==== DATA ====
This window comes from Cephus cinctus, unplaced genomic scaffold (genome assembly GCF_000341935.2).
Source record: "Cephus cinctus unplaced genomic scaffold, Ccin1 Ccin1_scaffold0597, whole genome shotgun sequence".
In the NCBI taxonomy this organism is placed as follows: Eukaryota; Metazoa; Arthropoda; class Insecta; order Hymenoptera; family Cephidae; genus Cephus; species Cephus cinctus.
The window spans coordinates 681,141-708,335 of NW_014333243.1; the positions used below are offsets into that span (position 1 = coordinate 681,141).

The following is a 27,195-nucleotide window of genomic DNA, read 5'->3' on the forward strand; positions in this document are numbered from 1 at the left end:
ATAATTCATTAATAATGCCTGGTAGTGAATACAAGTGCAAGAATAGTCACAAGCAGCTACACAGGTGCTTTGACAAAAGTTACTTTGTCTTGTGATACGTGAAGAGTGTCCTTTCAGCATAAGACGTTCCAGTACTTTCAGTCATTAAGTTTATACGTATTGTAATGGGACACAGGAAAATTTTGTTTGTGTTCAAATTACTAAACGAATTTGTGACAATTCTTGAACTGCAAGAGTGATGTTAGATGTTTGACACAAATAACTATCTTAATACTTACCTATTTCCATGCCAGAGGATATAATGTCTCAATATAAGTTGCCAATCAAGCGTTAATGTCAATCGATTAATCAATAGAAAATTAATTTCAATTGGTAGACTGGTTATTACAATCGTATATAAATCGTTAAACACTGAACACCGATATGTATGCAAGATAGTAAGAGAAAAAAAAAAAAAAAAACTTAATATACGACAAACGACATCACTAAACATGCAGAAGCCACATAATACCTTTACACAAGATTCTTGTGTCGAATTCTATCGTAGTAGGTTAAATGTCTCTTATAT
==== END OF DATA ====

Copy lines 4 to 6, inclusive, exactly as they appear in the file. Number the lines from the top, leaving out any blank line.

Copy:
The window spans coordinates 681,141-708,335 of NW_014333243.1; the positions used below are offsets into that span (position 1 = coordinate 681,141).

The following is a 27,195-nucleotide window of genomic DNA, read 5'->3' on the forward strand; positions in this document are numbered from 1 at the left end:
ATAATTCATTAATAATGCCTGGTAGTGAATACAAGTGCAAGAATAGTCACAAGCAGCTACACAGGTGCTTTGACAAAAGTTACTTTGTCTTGTGATACGTGAAGAGTGTCCTTTCAGCATAAGACGTTCCAGTACTTTCAGTCATTAAGTTTATACGTATTGTAATGGGACACAGGAAAATTTTGTTTGTGTTCAAATTACTAAACGAATTTGTGACAATTCTTGAACTGCAAGAGTGATGTTAGATGTTTGACACAAATAACTATCTTAATACTTACCTATTTCCATGCCAGAGGATATAATGTCTCAATATAAGTTGCCAATCAAGCGTTAATGTCAATCGATTAATCAATAGAAAATTAATTTCAATTGGTAGACTGGTTATTACAATCGTATATAAATCGTTAAACACTGAACACCGATATGTATGCAAGATAGTAAGAGAAAAAAAAAAAAAAAAACTTAATATACGACAAACGACATCACTAAACATGCAGAAGCCACATAATACCTTTACACAAGATTCTTGTGTCGAATTCTATCGTAGTAGGTTAAATGTCTCTTATAT